Benjamin Franklin once said, “An ounce of prevention is worth a pound of cure.” This truism certainly applies to infrastructure, and it was the motivating factor behind the South Mall Expressway project in Albany, New York.
Work on the South Mall Expressway project began in February 2016 and was completed in the fall of 2018. The work was done as part of a scheduled capital program to upkeep infrastructure. Between the years 1956 and 1975, New York State (as well as the rest of the country) built many bridges. The design life of these older bridges is 50 years, and some are reaching the end of their service life. "New York State recognizes there's a wave of need coming at us, and we are doing the best we can to preserve the existing infrastructure," says Sam Zhou, Assistant Commissioner of Operations and Asset Management for the New York State Department of Transportation (NYSDOT). "We have made a big investment in infrastructure here in New York State, which is good for the traveling public and the state economy."
The state is also trying to spend its money wisely, hence the ounce of prevention. "This is a preservation project meaning do it now and save money, rather than letting the road deteriorate which is cost effective," says Jennifer Post, Spokeswoman for NYSDOT.
The Center of Albany
The South Mall Expressway is in the heart of Albany, the state capital of New York. It a major artery and connects Interstate 787, the Dunn Memorial Bridge, the Empire State Plaza and downtown Albany businesses and neighborhoods. Interstate 787 sees upwards of 100,000 cars a day. The South Mall Expressway which is two lanes (in both directions) is used by about 21,000 vehicles per day. In one direction, the expressway ends at a series of garages for the Empire State Plaza, which is the center of New York State Government and has a number of state facilities.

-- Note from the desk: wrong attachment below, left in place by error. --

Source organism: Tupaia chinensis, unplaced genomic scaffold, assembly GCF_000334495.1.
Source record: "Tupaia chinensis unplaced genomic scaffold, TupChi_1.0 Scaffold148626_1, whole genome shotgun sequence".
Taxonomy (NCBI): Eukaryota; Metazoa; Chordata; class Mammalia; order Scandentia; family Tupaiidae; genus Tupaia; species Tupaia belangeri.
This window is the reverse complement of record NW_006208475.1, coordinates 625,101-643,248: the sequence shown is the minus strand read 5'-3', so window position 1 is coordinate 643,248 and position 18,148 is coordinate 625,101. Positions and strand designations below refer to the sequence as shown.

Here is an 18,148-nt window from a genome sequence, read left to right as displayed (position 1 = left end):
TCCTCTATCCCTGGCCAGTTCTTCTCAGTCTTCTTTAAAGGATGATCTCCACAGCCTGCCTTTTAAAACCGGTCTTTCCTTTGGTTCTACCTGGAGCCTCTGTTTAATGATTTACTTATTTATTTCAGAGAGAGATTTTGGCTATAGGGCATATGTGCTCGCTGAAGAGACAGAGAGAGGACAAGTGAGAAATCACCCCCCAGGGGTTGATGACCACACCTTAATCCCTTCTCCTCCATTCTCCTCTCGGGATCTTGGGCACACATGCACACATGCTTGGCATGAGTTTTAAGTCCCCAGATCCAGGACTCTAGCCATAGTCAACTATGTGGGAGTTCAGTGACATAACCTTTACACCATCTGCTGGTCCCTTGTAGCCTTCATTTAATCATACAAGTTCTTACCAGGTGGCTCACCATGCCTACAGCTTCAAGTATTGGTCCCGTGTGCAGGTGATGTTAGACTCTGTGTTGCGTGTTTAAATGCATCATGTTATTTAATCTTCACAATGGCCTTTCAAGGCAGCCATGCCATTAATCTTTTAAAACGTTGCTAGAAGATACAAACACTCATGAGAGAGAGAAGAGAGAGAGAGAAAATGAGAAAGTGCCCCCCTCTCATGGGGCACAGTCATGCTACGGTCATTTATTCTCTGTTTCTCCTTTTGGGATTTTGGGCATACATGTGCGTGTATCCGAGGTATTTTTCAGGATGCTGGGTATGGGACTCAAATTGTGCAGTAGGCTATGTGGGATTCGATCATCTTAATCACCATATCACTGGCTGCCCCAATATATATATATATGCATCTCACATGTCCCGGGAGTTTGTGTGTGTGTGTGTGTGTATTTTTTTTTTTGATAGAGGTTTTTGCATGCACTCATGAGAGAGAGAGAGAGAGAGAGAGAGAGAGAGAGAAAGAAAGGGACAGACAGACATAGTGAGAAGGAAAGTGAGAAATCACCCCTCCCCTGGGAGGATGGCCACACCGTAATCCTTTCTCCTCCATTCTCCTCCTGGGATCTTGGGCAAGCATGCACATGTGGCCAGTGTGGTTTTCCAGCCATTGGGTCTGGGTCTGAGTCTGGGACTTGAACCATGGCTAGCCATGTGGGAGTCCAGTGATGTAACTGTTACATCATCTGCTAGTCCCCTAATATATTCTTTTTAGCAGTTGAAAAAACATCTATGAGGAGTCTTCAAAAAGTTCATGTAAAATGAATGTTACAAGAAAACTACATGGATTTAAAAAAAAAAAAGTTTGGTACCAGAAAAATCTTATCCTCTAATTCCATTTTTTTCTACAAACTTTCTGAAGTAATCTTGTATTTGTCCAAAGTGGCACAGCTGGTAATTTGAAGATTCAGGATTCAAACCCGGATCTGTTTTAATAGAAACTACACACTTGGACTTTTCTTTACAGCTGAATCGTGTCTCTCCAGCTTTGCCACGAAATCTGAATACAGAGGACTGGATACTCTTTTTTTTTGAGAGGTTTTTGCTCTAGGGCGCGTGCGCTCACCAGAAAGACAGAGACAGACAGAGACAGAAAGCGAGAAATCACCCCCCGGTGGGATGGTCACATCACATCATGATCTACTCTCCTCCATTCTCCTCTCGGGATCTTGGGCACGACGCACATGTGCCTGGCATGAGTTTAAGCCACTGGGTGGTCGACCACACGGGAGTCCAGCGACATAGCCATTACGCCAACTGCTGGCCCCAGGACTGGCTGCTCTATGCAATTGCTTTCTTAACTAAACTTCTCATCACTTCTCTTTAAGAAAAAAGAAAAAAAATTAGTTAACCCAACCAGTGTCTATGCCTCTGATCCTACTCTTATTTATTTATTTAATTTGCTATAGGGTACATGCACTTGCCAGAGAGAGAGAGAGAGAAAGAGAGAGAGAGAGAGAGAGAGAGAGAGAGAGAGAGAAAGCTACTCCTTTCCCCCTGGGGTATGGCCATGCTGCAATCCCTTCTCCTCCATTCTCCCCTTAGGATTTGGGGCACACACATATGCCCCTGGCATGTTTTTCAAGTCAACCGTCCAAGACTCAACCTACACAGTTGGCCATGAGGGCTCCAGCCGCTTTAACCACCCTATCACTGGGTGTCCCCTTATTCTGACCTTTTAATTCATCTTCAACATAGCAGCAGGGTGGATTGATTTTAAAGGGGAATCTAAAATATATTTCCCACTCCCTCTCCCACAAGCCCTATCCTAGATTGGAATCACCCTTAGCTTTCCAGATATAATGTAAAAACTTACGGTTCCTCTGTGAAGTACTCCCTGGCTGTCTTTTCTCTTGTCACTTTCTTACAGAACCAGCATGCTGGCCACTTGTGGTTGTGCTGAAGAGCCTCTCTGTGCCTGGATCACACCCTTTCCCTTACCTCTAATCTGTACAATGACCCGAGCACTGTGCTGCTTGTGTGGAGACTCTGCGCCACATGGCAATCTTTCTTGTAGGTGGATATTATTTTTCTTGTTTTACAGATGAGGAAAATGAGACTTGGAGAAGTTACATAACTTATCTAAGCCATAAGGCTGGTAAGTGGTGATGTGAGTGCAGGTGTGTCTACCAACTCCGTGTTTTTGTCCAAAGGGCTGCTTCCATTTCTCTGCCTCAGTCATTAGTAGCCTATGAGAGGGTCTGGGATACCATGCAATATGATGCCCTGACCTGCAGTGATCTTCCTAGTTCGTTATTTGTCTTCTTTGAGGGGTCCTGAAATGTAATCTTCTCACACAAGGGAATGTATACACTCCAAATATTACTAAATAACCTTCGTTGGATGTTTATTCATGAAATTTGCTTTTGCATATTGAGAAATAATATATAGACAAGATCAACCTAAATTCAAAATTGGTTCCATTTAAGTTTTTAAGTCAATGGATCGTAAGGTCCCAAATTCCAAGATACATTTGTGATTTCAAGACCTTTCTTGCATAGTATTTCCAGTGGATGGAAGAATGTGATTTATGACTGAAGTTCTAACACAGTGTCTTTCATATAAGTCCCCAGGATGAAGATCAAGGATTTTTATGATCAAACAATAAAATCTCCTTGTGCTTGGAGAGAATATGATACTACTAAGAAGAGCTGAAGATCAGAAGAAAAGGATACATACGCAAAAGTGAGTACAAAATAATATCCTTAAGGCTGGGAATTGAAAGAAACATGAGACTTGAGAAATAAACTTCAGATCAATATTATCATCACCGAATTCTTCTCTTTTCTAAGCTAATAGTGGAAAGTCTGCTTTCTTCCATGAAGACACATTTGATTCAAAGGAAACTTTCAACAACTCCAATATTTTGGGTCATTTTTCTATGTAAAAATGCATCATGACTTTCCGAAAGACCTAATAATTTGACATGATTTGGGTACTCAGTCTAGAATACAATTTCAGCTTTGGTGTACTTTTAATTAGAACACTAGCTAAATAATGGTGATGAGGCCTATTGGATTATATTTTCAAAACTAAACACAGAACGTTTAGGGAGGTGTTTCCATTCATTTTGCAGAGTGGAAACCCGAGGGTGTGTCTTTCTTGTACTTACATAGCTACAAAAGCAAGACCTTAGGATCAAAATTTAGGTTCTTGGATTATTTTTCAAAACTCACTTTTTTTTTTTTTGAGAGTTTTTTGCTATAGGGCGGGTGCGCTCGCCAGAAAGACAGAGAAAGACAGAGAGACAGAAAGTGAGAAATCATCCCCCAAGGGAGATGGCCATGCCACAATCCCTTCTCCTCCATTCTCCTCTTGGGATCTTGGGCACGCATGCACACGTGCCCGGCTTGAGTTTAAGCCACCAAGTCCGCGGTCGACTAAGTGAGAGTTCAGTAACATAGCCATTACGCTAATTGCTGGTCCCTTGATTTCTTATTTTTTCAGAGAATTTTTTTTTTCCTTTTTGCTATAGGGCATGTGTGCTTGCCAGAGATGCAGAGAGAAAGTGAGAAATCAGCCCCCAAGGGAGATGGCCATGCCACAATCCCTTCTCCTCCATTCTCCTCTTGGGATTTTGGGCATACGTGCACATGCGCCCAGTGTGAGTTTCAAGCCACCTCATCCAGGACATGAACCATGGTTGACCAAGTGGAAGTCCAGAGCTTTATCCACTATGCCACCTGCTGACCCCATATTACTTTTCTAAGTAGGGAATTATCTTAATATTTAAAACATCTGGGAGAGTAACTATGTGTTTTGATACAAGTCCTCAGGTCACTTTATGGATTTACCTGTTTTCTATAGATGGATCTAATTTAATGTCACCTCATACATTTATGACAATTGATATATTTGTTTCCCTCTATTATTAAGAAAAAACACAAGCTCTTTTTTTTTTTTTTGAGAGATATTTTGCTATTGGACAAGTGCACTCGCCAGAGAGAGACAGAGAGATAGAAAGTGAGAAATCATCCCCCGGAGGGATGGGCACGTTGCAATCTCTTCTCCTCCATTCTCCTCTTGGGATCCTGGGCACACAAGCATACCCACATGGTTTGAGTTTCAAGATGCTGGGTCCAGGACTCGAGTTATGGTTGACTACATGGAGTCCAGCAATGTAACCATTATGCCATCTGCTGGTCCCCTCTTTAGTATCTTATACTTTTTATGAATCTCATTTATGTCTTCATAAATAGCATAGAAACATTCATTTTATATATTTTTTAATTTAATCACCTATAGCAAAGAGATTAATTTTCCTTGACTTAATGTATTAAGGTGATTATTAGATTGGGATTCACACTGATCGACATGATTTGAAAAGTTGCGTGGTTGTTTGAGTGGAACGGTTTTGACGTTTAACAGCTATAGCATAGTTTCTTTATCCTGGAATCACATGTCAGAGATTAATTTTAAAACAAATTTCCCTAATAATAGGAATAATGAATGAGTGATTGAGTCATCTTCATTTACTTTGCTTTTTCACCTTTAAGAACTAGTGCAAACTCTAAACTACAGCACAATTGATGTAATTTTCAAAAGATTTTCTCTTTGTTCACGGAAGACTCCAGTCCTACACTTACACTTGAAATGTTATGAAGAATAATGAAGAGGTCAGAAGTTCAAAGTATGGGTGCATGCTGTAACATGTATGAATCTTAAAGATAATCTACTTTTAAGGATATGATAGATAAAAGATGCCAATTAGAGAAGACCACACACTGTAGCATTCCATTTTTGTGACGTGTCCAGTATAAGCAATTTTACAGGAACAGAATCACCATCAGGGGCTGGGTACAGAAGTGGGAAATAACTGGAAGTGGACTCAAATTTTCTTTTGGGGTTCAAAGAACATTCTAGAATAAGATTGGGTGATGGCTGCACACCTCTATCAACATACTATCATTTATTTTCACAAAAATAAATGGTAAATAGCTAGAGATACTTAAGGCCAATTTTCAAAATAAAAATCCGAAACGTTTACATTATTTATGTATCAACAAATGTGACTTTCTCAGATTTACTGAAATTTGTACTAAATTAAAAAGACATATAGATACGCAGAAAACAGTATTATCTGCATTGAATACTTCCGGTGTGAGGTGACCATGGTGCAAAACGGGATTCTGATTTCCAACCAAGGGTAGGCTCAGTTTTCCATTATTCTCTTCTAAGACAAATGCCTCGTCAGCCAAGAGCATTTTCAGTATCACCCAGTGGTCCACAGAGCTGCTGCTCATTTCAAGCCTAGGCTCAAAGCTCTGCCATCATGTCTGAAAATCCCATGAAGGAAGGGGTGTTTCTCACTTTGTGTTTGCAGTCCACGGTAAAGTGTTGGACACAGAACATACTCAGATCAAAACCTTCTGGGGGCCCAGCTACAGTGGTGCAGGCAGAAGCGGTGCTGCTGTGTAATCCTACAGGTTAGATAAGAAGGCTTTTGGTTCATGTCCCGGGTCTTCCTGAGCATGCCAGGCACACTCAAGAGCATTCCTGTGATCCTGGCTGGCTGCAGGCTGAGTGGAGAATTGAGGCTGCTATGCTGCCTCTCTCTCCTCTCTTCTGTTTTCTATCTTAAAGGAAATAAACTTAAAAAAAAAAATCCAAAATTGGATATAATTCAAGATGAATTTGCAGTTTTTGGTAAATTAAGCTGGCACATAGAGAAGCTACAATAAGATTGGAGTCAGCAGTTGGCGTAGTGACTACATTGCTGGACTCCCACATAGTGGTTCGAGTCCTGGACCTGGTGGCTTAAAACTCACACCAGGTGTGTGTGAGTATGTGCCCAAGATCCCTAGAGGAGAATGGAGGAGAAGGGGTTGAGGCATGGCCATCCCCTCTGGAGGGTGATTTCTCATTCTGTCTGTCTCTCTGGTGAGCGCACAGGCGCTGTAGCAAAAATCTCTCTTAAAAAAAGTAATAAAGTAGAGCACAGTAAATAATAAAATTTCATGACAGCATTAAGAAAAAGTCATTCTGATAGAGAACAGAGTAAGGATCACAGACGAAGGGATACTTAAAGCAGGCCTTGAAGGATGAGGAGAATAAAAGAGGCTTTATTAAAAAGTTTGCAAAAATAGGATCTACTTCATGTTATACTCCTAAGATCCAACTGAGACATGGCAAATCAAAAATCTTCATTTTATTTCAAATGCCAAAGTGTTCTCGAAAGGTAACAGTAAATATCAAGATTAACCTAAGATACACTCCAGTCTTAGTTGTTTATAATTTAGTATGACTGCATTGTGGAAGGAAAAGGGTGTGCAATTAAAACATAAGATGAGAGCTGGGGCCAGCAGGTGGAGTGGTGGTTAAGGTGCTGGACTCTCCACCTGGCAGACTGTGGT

The area that was worked on is a singular elevated road which is made up of four bridges though commuters experience it as one road. Work included replacing the concrete driving surface of the road, replacing joints and bearings of the bridges, repairing the steel girders, and painting of the bridges. Repairs to the pavement leading up to and in the tunnel were also part of the project. This additional work was requested by the NYSDOT sister agency, Office of General Services. "Since we are already doing work there, it's more efficient to do everything at once," says Post. "It saves money and lessens the traffic impacts."
In order to remove the aging concrete, the NYSDOT used a hydro demolition machine. The high velocity 20,000 psi water jet hits the concrete and peels off a couple of inches of it. "It's cleaner, quieter, and more efficient than a jackhammer, " says Zhou. "It requires a small amount of water, which is collected and recycled." The hydro demolition machine was able to remove concrete at about 10 feet per hour for a 12-foot-wide lane.
The mono deck replacement takes out cracks in the concrete on top of the rebar and preserves the rebar. It replaces the old concrete with good concrete seal to off the entire deck. In this case, the team added three inches of concrete above the rebar.